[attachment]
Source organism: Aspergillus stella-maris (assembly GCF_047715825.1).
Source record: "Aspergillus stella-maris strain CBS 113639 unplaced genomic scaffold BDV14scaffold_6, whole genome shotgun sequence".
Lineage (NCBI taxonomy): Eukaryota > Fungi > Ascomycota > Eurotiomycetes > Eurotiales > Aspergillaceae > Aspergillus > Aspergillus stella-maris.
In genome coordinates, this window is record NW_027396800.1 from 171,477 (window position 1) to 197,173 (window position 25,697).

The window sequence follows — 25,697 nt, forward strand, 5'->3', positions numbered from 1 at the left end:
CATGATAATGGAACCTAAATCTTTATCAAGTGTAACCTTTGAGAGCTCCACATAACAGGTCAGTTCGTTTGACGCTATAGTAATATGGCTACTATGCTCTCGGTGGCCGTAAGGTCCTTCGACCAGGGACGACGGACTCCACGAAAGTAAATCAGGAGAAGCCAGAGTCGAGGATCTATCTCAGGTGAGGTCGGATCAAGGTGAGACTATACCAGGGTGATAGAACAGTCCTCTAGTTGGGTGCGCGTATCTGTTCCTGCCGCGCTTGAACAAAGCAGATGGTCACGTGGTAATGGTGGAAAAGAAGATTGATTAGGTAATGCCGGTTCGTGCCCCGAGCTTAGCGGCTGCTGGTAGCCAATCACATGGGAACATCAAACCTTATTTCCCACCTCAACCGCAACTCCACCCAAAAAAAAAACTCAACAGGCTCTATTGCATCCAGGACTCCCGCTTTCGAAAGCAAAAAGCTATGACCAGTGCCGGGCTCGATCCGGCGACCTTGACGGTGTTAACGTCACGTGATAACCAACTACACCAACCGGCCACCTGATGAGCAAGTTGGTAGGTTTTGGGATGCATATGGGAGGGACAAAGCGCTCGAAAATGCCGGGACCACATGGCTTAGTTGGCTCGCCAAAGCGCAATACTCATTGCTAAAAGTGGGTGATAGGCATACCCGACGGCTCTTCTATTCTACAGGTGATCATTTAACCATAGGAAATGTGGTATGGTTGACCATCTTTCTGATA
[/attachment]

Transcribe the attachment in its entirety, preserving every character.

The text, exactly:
Source organism: Aspergillus stella-maris (assembly GCF_047715825.1).
Source record: "Aspergillus stella-maris strain CBS 113639 unplaced genomic scaffold BDV14scaffold_6, whole genome shotgun sequence".
Lineage (NCBI taxonomy): Eukaryota > Fungi > Ascomycota > Eurotiomycetes > Eurotiales > Aspergillaceae > Aspergillus > Aspergillus stella-maris.
In genome coordinates, this window is record NW_027396800.1 from 171,477 (window position 1) to 197,173 (window position 25,697).

The window sequence follows — 25,697 nt, forward strand, 5'->3', positions numbered from 1 at the left end:
CATGATAATGGAACCTAAATCTTTATCAAGTGTAACCTTTGAGAGCTCCACATAACAGGTCAGTTCGTTTGACGCTATAGTAATATGGCTACTATGCTCTCGGTGGCCGTAAGGTCCTTCGACCAGGGACGACGGACTCCACGAAAGTAAATCAGGAGAAGCCAGAGTCGAGGATCTATCTCAGGTGAGGTCGGATCAAGGTGAGACTATACCAGGGTGATAGAACAGTCCTCTAGTTGGGTGCGCGTATCTGTTCCTGCCGCGCTTGAACAAAGCAGATGGTCACGTGGTAATGGTGGAAAAGAAGATTGATTAGGTAATGCCGGTTCGTGCCCCGAGCTTAGCGGCTGCTGGTAGCCAATCACATGGGAACATCAAACCTTATTTCCCACCTCAACCGCAACTCCACCCAAAAAAAAAACTCAACAGGCTCTATTGCATCCAGGACTCCCGCTTTCGAAAGCAAAAAGCTATGACCAGTGCCGGGCTCGATCCGGCGACCTTGACGGTGTTAACGTCACGTGATAACCAACTACACCAACCGGCCACCTGATGAGCAAGTTGGTAGGTTTTGGGATGCATATGGGAGGGACAAAGCGCTCGAAAATGCCGGGACCACATGGCTTAGTTGGCTCGCCAAAGCGCAATACTCATTGCTAAAAGTGGGTGATAGGCATACCCGACGGCTCTTCTATTCTACAGGTGATCATTTAACCATAGGAAATGTGGTATGGTTGACCATCTTTCTGATA